"My work has strong conceptual and political elements set within a deep commitment to formal and painterly values."
The Dreams of All of Us, 2012, ink and oil on gesso on linen, 24 x 28 inches
About the Work
The works I have selected I have two names for, as a group that is, The Dreams of All of Us series, after the title and the words depicted in the first painting of the series, and the Occupy Series.
The Dreams of All of Us series is really about Occupy Wall Street. I painted these four paintings in early 2012, a few months after Occupy Wall Street in Zuccotti Park in downtown Manhattan. I wanted to address the inspiration that it sparked. The protesters sleeping in the park somehow represented this incredible generosity, almost a sacrifice for the rest of us. It parallels sleep with resistance: in New York and in other cities at the time, presumably you could stand in the park, but if you had a tent or if you started to fall sleep, even on a bench, you were breaking the law (all this still holds true I’m sure).
The first painting began with the figure sleeping under a series of dream bubbles or cartouches that spell out the words "the dreams” “of” “all” “of us." I was trying to figure out how to express in my newest work the effect of Occupy Wall Street. This gets at some of the basic problematics of political art: Do you represent? Do you illustrate? Do you perform? I already was painting these sleeping dreamers, and then I was touched by a comment made by the student of a friend, which she posted on Facebook. The student (whose name I don't know, but I'm grateful for the eloquence) wrote, "In abstraction, one might think of Occupy Wall Street as a 'Sleep-In.' What fascinates me about this particular conceptualization is that it implies using the body's faculties for repose and rest(oration) in an artistic form of activism.… The use of the shutdown of the body to attempt a shutdown of the system is not only a startling symbol (metaphor), but also a deployment of the one thing that capitalism has not yet fully infiltrated: our sleep. It metonymizes sleep with resistance."
This was such a beautiful idea. I have a lot of trouble sleeping, but love to and need to sleep; one of my favorite scenes in the movie Orlando was the long sleep from which Orlando awakens as a woman. As he sleeps on, doctors are summoned, they examine him, and finally, with great and deliberate pomp, they declare, "The Lord Orlando is sleeping." I often think of that line with longing for such an epic and transformative sleep. Meanwhile the tents and all the apparatus of sleeping at OWS was the unglamorous (and courageous) nitty-gritty basis of what they were doing and maybe what drives authorities craziest. They are (they were) lying outside at night, vulnerable, for us, and collectively they were dreaming for us.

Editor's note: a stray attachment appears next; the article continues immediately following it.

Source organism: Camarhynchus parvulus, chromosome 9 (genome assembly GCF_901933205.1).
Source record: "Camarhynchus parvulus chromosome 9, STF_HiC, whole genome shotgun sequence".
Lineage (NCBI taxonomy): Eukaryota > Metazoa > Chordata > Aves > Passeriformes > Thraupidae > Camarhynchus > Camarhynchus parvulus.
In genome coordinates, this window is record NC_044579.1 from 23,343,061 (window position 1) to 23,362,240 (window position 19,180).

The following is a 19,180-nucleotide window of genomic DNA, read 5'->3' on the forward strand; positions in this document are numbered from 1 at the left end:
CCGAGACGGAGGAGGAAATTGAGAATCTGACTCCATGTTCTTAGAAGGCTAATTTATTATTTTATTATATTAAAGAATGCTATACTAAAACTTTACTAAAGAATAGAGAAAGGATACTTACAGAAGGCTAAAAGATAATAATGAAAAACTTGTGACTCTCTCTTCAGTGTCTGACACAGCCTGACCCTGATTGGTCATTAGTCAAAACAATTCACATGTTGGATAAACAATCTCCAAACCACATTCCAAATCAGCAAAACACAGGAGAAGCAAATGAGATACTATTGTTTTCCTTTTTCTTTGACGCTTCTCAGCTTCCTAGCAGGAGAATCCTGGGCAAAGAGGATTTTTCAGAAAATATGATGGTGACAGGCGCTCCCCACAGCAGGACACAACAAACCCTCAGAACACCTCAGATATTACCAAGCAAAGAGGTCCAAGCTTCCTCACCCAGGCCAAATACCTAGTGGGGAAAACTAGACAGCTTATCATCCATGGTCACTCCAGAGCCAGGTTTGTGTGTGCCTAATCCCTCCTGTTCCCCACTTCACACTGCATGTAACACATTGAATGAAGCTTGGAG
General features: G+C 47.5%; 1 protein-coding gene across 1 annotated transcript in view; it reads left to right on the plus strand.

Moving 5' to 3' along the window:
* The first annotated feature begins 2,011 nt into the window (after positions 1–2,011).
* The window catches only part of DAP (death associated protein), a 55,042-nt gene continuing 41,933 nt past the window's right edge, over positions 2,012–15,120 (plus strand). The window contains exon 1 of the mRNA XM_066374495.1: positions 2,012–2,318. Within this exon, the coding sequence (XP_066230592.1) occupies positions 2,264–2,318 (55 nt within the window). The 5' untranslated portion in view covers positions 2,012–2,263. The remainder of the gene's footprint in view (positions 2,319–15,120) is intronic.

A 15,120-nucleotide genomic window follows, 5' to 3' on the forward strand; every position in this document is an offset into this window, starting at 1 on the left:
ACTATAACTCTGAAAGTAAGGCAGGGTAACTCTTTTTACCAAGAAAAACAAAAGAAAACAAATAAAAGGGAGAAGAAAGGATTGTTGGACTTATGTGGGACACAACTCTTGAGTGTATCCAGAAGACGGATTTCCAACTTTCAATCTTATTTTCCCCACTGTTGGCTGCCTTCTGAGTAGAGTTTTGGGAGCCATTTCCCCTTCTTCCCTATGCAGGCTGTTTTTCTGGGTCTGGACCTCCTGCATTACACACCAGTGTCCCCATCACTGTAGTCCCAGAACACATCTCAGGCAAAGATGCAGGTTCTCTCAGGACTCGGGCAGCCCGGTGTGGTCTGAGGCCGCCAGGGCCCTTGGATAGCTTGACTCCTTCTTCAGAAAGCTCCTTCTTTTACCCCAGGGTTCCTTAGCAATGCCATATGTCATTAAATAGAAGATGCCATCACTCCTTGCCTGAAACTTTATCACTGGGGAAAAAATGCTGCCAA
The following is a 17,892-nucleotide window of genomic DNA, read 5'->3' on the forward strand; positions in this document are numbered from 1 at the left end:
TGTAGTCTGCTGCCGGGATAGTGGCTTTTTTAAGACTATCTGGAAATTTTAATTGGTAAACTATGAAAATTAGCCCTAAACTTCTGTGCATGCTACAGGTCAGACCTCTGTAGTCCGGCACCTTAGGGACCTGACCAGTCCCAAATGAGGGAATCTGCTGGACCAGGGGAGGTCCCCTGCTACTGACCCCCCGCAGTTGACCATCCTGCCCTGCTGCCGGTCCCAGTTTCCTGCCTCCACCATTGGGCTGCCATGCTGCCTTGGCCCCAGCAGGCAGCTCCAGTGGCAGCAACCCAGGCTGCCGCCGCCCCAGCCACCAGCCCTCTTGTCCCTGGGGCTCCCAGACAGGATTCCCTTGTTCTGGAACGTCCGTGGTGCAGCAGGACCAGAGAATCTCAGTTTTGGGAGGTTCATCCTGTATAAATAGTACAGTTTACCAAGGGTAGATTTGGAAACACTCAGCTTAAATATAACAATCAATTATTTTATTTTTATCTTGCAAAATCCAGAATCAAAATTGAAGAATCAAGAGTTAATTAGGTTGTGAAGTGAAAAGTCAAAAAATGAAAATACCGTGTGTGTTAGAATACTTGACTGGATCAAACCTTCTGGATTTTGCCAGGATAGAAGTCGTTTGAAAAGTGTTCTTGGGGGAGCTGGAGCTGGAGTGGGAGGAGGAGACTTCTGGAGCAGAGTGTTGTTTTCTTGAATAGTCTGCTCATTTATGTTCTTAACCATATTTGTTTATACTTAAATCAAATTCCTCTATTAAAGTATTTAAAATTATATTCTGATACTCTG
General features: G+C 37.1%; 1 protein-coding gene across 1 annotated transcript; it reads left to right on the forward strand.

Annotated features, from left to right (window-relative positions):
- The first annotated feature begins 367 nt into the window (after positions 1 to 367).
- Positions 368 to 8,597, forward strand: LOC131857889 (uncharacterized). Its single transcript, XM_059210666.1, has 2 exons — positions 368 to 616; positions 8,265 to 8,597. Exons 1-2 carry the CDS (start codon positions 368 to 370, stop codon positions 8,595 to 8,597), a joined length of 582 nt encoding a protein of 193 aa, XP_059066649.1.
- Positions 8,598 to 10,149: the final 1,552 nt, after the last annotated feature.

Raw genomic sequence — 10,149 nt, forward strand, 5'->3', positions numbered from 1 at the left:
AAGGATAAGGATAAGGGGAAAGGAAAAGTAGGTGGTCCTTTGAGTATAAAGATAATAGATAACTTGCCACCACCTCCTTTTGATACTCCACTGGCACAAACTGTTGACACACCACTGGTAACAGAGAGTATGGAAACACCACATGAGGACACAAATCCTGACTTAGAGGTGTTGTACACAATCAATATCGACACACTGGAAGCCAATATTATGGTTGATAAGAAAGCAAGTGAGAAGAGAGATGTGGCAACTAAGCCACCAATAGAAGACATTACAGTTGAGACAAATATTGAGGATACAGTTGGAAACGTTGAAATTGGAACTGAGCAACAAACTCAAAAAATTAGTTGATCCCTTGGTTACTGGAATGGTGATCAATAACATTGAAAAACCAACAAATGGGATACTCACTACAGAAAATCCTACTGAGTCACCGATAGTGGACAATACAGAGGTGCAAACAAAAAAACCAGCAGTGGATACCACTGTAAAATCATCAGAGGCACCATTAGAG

Negative of the Positive, 2012, ink and oil on gesso on linen, 24 x 28 inches
The Darkest Part of the Night, 2012, oil on linen, 24 x 28 inches
The next paintings in the series, Negative of the Positive and The Darkest Part of the Night, take us through a dark night, as darkness falls on a cold sidewalk, and then the darkness that presses in and obscures even the dreamer. I do end on a hopeful note though: in the last painting the figure is awake. It’s bright yellow and titled This is the Future.
My work has strong conceptual and political elements set within a deep commitment to formal and painterly values. Over the years I have drawn upon figuration, landscape, and language, with a narrative undercurrent, and always with a great interest in form and texture. I see my work overall as one work, in which individual pieces function like individual film frames or the stills from a movie, and in a way this series recapitulates this as it depicts the same scene through a passage of time.